Async Effects

Action handlers in Diode are pure functions, meaning they can just do computation based on the action and the current model. Side effects, such as making a request to the server, are not allowed. This restriction is mainly to make testing of handlers easier, when they behave in a predictable fashion.

So how do you then perform async requests in a Diode application? In Redux this is solved by placing the async calls into action creators, functions that return actions. While this keeps action handlers pure, it makes the application design fragmented. In Diode we follow in the footsteps of Elm by wrapping any side effects into Effects and returning them from the action handler with the updated model.

What is an Effect?

In an Effect we describe a computation instead of directly executing it. It's quite similar to the IO concept in Scalaz/Haskell, containing a function that returns a Future[AnyRef].

The action returned by the Future is automatically dispatched by the Circuit. If your effect doesn't need anything dispatched, return a NoAction. The same type checking rules apply to Effects as to normal action dispatching, so the type returned by your effect must have a valid ActionType type class implicitly available.

Using Effects

To create an effect you need a function that runs something asynchronously, for example performing an Ajax call.

import org.scalajs.dom.ext.Ajax

case class NewMessages(msgs: String) extends Action

def loadMessagesEffect(user: String) = 
  Effect(Ajax.get(s"/user/messages?id=$user").map(r => NewMessages(r.responseText)))

Here the loadMessagesEffect doesn't actually execute the Ajax call immediately, but just provides an effect to do so. Once the Ajax future does complete, the result is mapped into a NewMessages action.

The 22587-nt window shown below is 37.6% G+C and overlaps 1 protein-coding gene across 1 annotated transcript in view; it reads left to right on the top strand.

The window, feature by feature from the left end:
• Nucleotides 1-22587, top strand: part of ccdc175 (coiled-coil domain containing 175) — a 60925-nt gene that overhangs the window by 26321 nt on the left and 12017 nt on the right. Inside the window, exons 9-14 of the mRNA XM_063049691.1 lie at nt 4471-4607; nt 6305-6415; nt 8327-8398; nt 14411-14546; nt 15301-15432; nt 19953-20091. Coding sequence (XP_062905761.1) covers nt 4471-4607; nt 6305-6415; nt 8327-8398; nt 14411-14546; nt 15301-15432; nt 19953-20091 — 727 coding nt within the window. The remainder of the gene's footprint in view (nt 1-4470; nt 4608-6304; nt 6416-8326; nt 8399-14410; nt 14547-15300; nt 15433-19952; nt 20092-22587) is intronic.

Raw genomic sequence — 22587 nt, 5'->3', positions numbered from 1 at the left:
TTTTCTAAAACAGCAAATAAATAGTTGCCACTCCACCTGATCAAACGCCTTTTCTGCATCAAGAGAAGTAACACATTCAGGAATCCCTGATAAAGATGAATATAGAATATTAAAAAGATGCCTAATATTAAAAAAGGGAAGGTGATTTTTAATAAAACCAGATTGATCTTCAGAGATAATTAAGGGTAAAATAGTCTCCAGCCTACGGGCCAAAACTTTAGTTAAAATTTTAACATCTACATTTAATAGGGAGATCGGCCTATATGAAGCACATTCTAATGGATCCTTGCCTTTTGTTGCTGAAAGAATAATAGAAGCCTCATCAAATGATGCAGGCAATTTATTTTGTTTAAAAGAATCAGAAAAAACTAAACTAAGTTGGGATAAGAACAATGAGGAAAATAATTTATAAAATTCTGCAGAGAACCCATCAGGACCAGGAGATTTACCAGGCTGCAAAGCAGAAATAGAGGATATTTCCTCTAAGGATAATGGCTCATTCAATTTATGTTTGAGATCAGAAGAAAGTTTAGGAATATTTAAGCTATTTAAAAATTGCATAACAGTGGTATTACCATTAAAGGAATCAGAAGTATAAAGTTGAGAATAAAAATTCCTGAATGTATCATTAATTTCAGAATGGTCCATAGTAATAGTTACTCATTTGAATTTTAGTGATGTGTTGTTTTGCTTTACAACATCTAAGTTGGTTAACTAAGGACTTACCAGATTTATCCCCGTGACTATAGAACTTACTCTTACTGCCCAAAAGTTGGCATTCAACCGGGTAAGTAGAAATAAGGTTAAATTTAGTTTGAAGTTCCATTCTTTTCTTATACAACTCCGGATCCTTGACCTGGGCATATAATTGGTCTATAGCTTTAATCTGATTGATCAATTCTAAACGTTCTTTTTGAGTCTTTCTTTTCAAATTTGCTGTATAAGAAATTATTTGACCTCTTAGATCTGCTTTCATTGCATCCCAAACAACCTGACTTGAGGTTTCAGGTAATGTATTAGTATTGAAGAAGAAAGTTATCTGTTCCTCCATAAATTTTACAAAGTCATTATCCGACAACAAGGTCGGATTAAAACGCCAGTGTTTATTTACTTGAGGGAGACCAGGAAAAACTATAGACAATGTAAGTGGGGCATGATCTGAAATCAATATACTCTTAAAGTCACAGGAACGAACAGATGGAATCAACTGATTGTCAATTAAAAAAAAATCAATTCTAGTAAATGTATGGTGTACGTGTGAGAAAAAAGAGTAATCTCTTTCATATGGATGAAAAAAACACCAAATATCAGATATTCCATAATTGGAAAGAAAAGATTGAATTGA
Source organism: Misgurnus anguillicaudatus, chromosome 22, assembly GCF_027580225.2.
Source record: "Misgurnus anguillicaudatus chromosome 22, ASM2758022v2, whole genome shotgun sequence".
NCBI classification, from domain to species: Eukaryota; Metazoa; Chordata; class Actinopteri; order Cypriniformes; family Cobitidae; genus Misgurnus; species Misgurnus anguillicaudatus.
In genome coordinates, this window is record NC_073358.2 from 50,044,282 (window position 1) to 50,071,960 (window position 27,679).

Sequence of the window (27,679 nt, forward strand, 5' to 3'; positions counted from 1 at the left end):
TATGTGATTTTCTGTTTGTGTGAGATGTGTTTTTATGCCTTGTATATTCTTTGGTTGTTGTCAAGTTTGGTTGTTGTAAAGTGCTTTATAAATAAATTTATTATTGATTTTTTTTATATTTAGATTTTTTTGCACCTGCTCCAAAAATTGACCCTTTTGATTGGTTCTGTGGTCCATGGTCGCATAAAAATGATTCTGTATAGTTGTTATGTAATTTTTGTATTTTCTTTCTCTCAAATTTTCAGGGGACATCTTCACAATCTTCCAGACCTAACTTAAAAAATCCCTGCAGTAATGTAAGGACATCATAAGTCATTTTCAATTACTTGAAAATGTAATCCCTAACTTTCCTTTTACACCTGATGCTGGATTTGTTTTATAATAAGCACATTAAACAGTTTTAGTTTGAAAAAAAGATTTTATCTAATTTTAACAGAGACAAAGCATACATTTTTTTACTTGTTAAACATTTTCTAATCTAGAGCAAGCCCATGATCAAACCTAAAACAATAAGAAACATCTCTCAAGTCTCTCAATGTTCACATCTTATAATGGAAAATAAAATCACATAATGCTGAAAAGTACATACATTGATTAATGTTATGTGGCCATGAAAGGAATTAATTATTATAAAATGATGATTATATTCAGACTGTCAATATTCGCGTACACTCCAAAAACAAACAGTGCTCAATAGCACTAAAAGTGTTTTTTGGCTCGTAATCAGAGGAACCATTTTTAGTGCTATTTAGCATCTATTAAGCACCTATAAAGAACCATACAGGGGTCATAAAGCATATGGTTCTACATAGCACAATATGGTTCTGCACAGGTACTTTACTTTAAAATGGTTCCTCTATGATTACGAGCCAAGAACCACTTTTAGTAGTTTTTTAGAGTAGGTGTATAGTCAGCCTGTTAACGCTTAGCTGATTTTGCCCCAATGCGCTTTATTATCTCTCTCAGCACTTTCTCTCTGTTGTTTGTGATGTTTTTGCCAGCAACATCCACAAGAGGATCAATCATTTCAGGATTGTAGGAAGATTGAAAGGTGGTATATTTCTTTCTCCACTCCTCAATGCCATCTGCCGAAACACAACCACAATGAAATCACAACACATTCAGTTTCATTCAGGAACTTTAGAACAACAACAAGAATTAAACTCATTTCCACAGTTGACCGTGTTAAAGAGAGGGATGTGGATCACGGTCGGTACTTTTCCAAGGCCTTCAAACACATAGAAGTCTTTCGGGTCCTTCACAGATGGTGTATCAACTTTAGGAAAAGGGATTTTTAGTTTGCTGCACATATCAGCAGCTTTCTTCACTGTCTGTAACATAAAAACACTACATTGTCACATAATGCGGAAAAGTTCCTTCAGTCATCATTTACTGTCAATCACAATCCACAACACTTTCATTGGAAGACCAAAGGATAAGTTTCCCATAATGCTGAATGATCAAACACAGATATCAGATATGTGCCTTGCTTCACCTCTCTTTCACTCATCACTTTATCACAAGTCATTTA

To return the effects alongside the new model, use one of the helper functions provided by ActionHandler.

case class Messages(msgs: String, loadTime: Int)

val messageHandler = new ActionHandler(zoomTo(_.messages)) {
  override def handle = {
    case LoadMessages(user) =>
      updated(value.copy(loadTime = 0), loadMessagesEffect(user))
    case NewMessages(msgs) =>
      updated(Messages(msgs, -1))

If you have no state change, use effectOnly instead of updated.

Combining effects

If you want to combine multiple effects into one, join them with the >>, << and + operators.

val serialAB = Effect(a) >> Effect(b)  // b is run after a completes
val serialBA = Effect(a) << Effect(b)  // a is run after b completes
val parallelAB = Effect(a) + Effect(b) // a and b are run in parallel

For example we might want to get periodic notifications (using after) while the messages are being loaded, to update the UI accordingly.

    case LoadMessages(user) =>
      updated(value.copy(loadTime = 0), 
        loadMessagesEffect(user) + Effect.action(StillLoading).after(500.millis))
    case NewMessages(msgs) =>
      updated(Messages(msgs, -1))
    case StillLoading =>
      if(value.loadTime != -1)
        updated(value.copy(loadTime = value.loadTime + 500),  

Note how we need to update model when handling StillLoading because otherwise no views would be informed about the change.

For a more elaborate multi-state action management, take a look at PotActions

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